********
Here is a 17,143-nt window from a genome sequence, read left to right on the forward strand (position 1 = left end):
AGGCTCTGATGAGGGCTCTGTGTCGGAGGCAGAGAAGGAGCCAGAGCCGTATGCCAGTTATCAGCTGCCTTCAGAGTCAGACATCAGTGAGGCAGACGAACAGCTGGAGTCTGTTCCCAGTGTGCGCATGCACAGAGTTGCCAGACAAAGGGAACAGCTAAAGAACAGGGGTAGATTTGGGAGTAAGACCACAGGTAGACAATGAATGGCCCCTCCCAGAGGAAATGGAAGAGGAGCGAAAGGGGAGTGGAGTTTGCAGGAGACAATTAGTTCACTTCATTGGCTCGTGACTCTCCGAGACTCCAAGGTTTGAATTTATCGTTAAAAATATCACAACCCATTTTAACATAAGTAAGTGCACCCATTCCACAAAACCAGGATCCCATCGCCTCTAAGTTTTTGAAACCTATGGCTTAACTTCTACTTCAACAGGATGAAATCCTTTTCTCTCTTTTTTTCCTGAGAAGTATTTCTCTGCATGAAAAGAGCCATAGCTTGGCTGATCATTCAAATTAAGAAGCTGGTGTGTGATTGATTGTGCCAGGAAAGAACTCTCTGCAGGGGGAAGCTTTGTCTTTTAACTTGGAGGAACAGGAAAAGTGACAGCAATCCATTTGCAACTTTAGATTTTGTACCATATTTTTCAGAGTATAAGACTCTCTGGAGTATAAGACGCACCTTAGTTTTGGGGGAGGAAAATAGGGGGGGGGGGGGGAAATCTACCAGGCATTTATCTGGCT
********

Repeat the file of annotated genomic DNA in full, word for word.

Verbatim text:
Here is a 17,143-nt window from a genome sequence, read left to right on the forward strand (position 1 = left end):
AGGCTCTGATGAGGGCTCTGTGTCGGAGGCAGAGAAGGAGCCAGAGCCGTATGCCAGTTATCAGCTGCCTTCAGAGTCAGACATCAGTGAGGCAGACGAACAGCTGGAGTCTGTTCCCAGTGTGCGCATGCACAGAGTTGCCAGACAAAGGGAACAGCTAAAGAACAGGGGTAGATTTGGGAGTAAGACCACAGGTAGACAATGAATGGCCCCTCCCAGAGGAAATGGAAGAGGAGCGAAAGGGGAGTGGAGTTTGCAGGAGACAATTAGTTCACTTCATTGGCTCGTGACTCTCCGAGACTCCAAGGTTTGAATTTATCGTTAAAAATATCACAACCCATTTTAACATAAGTAAGTGCACCCATTCCACAAAACCAGGATCCCATCGCCTCTAAGTTTTTGAAACCTATGGCTTAACTTCTACTTCAACAGGATGAAATCCTTTTCTCTCTTTTTTTCCTGAGAAGTATTTCTCTGCATGAAAAGAGCCATAGCTTGGCTGATCATTCAAATTAAGAAGCTGGTGTGTGATTGATTGTGCCAGGAAAGAACTCTCTGCAGGGGGAAGCTTTGTCTTTTAACTTGGAGGAACAGGAAAAGTGACAGCAATCCATTTGCAACTTTAGATTTTGTACCATATTTTTCAGAGTATAAGACTCTCTGGAGTATAAGACGCACCTTAGTTTTGGGGGAGGAAAATAGGGGGGGGGGGGGGAAATCTACCAGGCATTTATCTGGCT